MILES TO GO: BATTLE OF THE SEXES

The battle of the sexes, at least in our house, regularly involves the amount of gas in my car. CONTRIBUTED

Stan looked at me as if I had grown four heads the other night.

I was sitting on the couch opposite him, muttering darkly under my breath while rooting around in my purse and occasionally pulling out random items — a mascara tube, a long-forgotten business card, a pen I was glad to have found, a few coins, a magnetic name tag and a roll of dental floss. 

“What are you doing?” my husband asked, with one eye still on the Monday Night Football game.

“I need to get a  new purse,” I answered. “The fabric liner inside this one has a big hole in it, and things keep slipping through.”

They ended up in the no man’s land between the fabric liner and the leather exterior that had started swallowing anything smaller than a wallet. 

Stan just shook his head and returned his full attention to the game.

It was yet another example of problems men don’t have. Of course, when one of the inside flaps on his well-worn wallet finally let go and refused to keep his credit cards in their rightful place, it was an emergency that required an instant trip to TJ Maxx for a replacement wallet.

But the purse issue clearly doesn’t affect the opposite sex. 

Don’t get me wrong, the challenges that only women experience are too numerous to list and many of the most obvious have been done to death so as to become cliche.

These differences between men and women go beyond the obvious physiological features and processes. If men were responsible for carrying and bearing children, humankind would have gone extinct within 30 years. 

But during my purse conundrum Monday evening, I started thinking of the other little nuisances men will never experience.

They can ditch their shirt and jump into any body of water, at any time, to cool off, then shake their head, air dry for a moment and then put their shirt back on.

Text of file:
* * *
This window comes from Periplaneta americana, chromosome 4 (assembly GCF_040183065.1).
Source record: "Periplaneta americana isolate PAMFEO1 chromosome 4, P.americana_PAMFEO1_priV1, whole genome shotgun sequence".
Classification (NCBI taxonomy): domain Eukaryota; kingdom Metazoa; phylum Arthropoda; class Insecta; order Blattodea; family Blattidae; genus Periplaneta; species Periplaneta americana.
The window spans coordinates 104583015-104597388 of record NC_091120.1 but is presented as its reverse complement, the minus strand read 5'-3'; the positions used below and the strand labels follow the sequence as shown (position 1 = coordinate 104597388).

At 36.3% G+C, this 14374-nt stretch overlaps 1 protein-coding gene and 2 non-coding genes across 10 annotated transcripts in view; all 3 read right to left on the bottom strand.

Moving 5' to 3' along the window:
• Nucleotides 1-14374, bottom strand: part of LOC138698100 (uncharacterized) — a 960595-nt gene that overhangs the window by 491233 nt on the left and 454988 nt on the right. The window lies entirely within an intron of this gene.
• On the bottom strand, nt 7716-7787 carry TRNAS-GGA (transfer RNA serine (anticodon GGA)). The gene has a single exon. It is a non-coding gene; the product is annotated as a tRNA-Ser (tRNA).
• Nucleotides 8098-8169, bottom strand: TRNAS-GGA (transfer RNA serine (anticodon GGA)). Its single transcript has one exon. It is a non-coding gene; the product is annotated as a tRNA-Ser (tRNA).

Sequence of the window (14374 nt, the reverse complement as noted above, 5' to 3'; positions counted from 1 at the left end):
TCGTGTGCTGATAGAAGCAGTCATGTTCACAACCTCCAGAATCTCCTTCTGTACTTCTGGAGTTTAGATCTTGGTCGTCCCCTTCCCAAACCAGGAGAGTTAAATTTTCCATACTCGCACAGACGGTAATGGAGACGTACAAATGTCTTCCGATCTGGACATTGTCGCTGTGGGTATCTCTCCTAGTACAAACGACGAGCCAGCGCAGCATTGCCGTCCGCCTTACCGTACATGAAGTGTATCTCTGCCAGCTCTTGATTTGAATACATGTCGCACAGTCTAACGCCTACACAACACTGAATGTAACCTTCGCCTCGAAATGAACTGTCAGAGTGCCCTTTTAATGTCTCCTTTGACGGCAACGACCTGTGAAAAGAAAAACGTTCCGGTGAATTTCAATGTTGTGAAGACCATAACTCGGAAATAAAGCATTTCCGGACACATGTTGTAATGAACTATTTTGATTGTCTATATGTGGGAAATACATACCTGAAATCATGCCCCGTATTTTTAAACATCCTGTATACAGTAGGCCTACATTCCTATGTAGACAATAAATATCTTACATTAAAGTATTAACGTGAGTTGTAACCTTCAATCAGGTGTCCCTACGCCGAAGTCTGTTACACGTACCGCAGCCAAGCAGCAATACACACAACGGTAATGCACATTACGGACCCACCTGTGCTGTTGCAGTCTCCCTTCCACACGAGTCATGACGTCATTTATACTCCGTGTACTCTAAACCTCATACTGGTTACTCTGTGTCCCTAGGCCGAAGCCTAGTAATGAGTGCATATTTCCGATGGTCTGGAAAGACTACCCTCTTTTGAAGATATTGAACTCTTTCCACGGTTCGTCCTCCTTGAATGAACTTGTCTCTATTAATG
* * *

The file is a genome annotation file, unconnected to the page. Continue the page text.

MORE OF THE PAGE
Women, not so much. There’s a multitude of considerations. If we don’t have a bathing suit AND change of clothes, then we’ll be stuck for the rest of the day in wet clothes and undergarments. Our hair, once wet, can’t just be shaken out. 

Many women feel they look their best with their hair freshly washed and blown dry. A boat ride is disruptive enough to dry hair. But a boat ride, wind, a dip in the ocean and then a windy, return boat ride, is going to require another shower if we’re expected to go to dinner anywhere other than a restaurant AT a marina, where everyone just got off a boat.

Women (OK, well, myself at least) also experience that minor moment of panic when I realize my husband just took my car someplace — and it’s alarmingly low on gas. 

I knew it was low. I was fully planning on stopping at the gas station on my way to work in the morning. But Stan wasn’t planning to stop for gas on his quick trip to CVS. Now, I’ll have to listen to “the speech” (again) when he gets home.

“How do you drive around with no gas? Your gauge was ON empty. It wasn’t NEAR empty; it was ON empty.”

“I know. I was going to stop in the morning. The car says I still have 17 miles to go,” I say in my lame defense.

Stan rolls his eyes and reminds me, “You’re putting an awful lot of faith into that little fuel sensor in your tank.”

On the bright side, he returns home in a huff, but with a full tank of gas in my car.

Mandy Miles drops stuff, breaks things and falls down more than any adult should. An award-winning writer, reporter and columnist, she's been stringing words together in Key West since 1998. "Local news is crucial," she says. "It informs and connects a community. It prompts conversation. It gets people involved, holds people accountable. The Keys Weekly takes its responsibility seriously. Our owners are raising families in Key West & Marathon. Our writers live in the communities we cover - Key West, Marathon & the Upper Keys. We respect our readers. We question our leaders. We believe in the Florida Keys community. And we like to have a good time." Mandy's married to a saintly — and handy — fishing captain, and can't imagine living anywhere else.